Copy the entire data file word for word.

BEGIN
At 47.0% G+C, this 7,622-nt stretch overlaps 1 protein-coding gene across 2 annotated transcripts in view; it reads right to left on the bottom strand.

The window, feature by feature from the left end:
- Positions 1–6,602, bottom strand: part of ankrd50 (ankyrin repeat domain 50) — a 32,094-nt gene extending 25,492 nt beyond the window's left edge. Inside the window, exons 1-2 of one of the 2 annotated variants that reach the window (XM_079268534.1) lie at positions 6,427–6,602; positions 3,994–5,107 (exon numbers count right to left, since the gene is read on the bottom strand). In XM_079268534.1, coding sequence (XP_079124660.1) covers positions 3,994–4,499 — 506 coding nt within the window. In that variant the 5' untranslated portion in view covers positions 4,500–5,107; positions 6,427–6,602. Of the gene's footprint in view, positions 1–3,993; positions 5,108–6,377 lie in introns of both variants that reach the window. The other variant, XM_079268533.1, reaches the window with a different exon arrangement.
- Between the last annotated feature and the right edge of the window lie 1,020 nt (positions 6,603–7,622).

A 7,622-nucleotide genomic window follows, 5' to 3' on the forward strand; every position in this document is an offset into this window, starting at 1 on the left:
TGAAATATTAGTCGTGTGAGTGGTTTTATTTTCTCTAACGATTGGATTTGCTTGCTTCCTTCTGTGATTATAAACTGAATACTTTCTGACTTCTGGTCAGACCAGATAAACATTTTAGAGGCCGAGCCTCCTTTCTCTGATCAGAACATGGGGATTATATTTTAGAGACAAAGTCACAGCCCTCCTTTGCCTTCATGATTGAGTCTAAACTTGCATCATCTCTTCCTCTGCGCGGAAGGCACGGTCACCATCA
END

At 47.0% G+C, this 7,622-nt stretch overlaps 1 protein-coding gene across 2 annotated transcripts in view; it reads right to left on the bottom strand.

The window, feature by feature from the left end:
- Positions 1–6,602, bottom strand: part of ankrd50 (ankyrin repeat domain 50) — a 32,094-nt gene extending 25,492 nt beyond the window's left edge. Inside the window, exons 1-2 of one of the 2 annotated variants that reach the window (XM_079268534.1) lie at positions 6,427–6,602; positions 3,994–5,107 (exon numbers count right to left, since the gene is read on the bottom strand). In XM_079268534.1, coding sequence (XP_079124660.1) covers positions 3,994–4,499 — 506 coding nt within the window. In that variant the 5' untranslated portion in view covers positions 4,500–5,107; positions 6,427–6,602. Of the gene's footprint in view, positions 1–3,993; positions 5,108–6,377 lie in introns of both variants that reach the window. The other variant, XM_079268533.1, reaches the window with a different exon arrangement.
- Between the last annotated feature and the right edge of the window lie 1,020 nt (positions 6,603–7,622).

A 7,622-nucleotide genomic window follows, 5' to 3' on the forward strand; every position in this document is an offset into this window, starting at 1 on the left:
TGAAATATTAGTCGTGTGAGTGGTTTTATTTTCTCTAACGATTGGATTTGCTTGCTTCCTTCTGTGATTATAAACTGAATACTTTCTGACTTCTGGTCAGACCAGATAAACATTTTAGAGGCCGAGCCTCCTTTCTCTGATCAGAACATGGGGATTATATTTTAGAGACAAAGTCACAGCCCTCCTTTGCCTTCATGATTGAGTCTAAACTTGCATCATCTCTTCCTCTGCGCGGAAGGCACGGTCACCATCA